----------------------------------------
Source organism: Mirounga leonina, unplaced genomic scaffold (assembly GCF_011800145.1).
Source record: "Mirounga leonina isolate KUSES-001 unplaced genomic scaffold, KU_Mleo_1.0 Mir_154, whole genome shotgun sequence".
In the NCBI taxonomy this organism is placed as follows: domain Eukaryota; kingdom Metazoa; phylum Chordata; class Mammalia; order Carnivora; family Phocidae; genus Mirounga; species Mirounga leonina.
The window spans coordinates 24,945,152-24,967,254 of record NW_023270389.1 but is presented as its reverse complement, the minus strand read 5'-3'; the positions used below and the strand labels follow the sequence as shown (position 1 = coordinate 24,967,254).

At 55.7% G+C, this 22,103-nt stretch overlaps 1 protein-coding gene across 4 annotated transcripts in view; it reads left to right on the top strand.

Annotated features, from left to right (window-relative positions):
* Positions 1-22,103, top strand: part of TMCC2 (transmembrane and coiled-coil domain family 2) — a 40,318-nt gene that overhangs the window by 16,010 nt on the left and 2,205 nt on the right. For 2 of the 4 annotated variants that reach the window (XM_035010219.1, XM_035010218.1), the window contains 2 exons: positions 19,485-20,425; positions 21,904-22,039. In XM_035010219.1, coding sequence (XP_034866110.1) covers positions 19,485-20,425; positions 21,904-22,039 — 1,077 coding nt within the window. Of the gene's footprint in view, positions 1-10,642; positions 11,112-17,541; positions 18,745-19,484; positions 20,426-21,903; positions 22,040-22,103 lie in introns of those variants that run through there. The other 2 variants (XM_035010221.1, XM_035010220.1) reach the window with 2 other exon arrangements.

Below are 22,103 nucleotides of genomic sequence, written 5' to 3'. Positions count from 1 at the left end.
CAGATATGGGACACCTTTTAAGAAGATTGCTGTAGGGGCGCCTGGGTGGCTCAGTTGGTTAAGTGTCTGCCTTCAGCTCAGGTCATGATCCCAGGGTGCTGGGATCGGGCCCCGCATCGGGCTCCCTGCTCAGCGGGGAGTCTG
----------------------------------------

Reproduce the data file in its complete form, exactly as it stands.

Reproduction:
Source organism: Mirounga leonina, unplaced genomic scaffold (assembly GCF_011800145.1).
Source record: "Mirounga leonina isolate KUSES-001 unplaced genomic scaffold, KU_Mleo_1.0 Mir_154, whole genome shotgun sequence".
In the NCBI taxonomy this organism is placed as follows: domain Eukaryota; kingdom Metazoa; phylum Chordata; class Mammalia; order Carnivora; family Phocidae; genus Mirounga; species Mirounga leonina.
The window spans coordinates 24,945,152-24,967,254 of record NW_023270389.1 but is presented as its reverse complement, the minus strand read 5'-3'; the positions used below and the strand labels follow the sequence as shown (position 1 = coordinate 24,967,254).

At 55.7% G+C, this 22,103-nt stretch overlaps 1 protein-coding gene across 4 annotated transcripts in view; it reads left to right on the top strand.

Annotated features, from left to right (window-relative positions):
* Positions 1-22,103, top strand: part of TMCC2 (transmembrane and coiled-coil domain family 2) — a 40,318-nt gene that overhangs the window by 16,010 nt on the left and 2,205 nt on the right. For 2 of the 4 annotated variants that reach the window (XM_035010219.1, XM_035010218.1), the window contains 2 exons: positions 19,485-20,425; positions 21,904-22,039. In XM_035010219.1, coding sequence (XP_034866110.1) covers positions 19,485-20,425; positions 21,904-22,039 — 1,077 coding nt within the window. Of the gene's footprint in view, positions 1-10,642; positions 11,112-17,541; positions 18,745-19,484; positions 20,426-21,903; positions 22,040-22,103 lie in introns of those variants that run through there. The other 2 variants (XM_035010221.1, XM_035010220.1) reach the window with 2 other exon arrangements.

Below are 22,103 nucleotides of genomic sequence, written 5' to 3'. Positions count from 1 at the left end.
CAGATATGGGACACCTTTTAAGAAGATTGCTGTAGGGGCGCCTGGGTGGCTCAGTTGGTTAAGTGTCTGCCTTCAGCTCAGGTCATGATCCCAGGGTGCTGGGATCGGGCCCCGCATCGGGCTCCCTGCTCAGCGGGGAGTCTG